The Norwegian Petroleum Directorate estimates that the field contains between 200 and 400 million Sm3 recoverable oil, as well as 7.8 billion Sm3 gas, making it one of the largest on the Norwegian continental shelf.
With peak production representing nearly 25% of all Norwegian oil production and an expected life span of 50 years, the Johan Sverdrup oil field will secure jobs and value creation through major investments, production revenues and taxes. Through the implementation of new technologies, offshore emissions of greenhouse gases will be reduced by between 80 and 90 per cent.
And last but not least, this success has inspired us in our search for the next elephant.
Odourless, colourless and flammable natural gas isn’t just used for heating and cooking. Numerous everyday products wouldn’t be possible without it. From vinyl flooring, carpeting, cell phones and piping to aspirin, artificial limbs and heart valves, natural gas plays a vital part in the petro-chemical industry.
Natural gas also produces less than half the CO2 emissions compared to coal, and far fewer other airborne emissions. When used to heat homes or power industry, it releases 25–30% less CO2 than oil and 40–50% less CO2 than coal per unit of energy produced. And it is a flexible and scalable base load resource to support supplies of renewable energy. This is why natural gas is a compelling alternative in the global energy mix, and as part of a future low-carbon economy.
As the second largest retailer of gas to Europe, our marketed volumes already cover the total energy consumption equivalent to 100 million European households.
We believe that Europe should continue to invest in natural gas as the most cost-effective and readily-available solution to meeting its energy security and emission reduction targets. With our geographical proximity, flexible production capabilities and effective transportation systems, we believe we are uniquely positioned to contribute to Europe’s evolving energy market.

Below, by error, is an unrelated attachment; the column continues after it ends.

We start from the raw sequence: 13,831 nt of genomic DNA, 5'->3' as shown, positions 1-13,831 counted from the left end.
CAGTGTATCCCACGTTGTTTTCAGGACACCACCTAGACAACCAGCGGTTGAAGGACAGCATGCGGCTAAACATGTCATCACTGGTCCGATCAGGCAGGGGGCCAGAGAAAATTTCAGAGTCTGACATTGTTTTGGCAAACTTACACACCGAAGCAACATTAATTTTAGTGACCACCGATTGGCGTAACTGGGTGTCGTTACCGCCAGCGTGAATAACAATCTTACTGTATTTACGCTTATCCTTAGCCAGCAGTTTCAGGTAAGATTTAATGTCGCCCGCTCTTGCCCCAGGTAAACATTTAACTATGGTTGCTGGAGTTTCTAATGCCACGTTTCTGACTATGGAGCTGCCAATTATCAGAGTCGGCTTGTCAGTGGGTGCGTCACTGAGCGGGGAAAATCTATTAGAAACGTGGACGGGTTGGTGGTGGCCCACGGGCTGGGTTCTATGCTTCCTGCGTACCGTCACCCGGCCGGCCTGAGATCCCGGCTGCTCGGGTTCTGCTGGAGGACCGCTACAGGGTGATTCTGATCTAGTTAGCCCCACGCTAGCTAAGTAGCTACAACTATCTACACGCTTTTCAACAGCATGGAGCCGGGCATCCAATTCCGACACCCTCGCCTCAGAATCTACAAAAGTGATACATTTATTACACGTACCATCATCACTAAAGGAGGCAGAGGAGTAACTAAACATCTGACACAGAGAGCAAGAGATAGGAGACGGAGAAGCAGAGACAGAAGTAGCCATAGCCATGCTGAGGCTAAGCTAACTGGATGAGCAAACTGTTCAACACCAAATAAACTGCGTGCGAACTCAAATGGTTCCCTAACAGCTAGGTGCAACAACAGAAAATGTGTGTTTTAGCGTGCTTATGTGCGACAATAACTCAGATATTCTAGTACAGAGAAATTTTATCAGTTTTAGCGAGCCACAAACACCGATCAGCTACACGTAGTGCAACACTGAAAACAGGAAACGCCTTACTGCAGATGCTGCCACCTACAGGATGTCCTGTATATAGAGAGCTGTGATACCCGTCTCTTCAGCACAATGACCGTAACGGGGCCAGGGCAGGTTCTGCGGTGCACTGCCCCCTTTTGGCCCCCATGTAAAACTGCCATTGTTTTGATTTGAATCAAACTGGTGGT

We are one of the world's major net sellers of crude oil, operating from sales offices in Stavanger, Oslo, London, Singapore, Stamford (USA) and Calgary. We trade in petroleum products, methanol, natural gas, power and emission allowances all over the world, trading over two million barrels of crude oil and condensate (light oil) per day.
Our marketing and trading division plays a key role in the value chains, ensuring the steady flow of our upstream liquids and natural gas production. With the asset backed trading model, our traders use Statoil’s assets—equity positions, terminals, refineries and pipelines—as trading and optimisation tools to maximise value.
We produce nearly 1,200,000 barrels (including natural gas liquids and condensate) per day from the Norwegian continental shelf, and are also responsible for sales and marketing on behalf of the Norwegian state's direct financial interest (SDFI) and trading third-party crude oil produced by other North Sea equity owners.
Our main crude oil market is north-west Europe, but we sell also volumes to North America and Asia. Most of the crude oil volumes are sold in the spot market based on publicly quoted market prices. Seaborne transportation of our crude, product, gas liquids and LNG volumes involves more than 4300 voyages worldwide per year and moves over 100 million tonnes annually.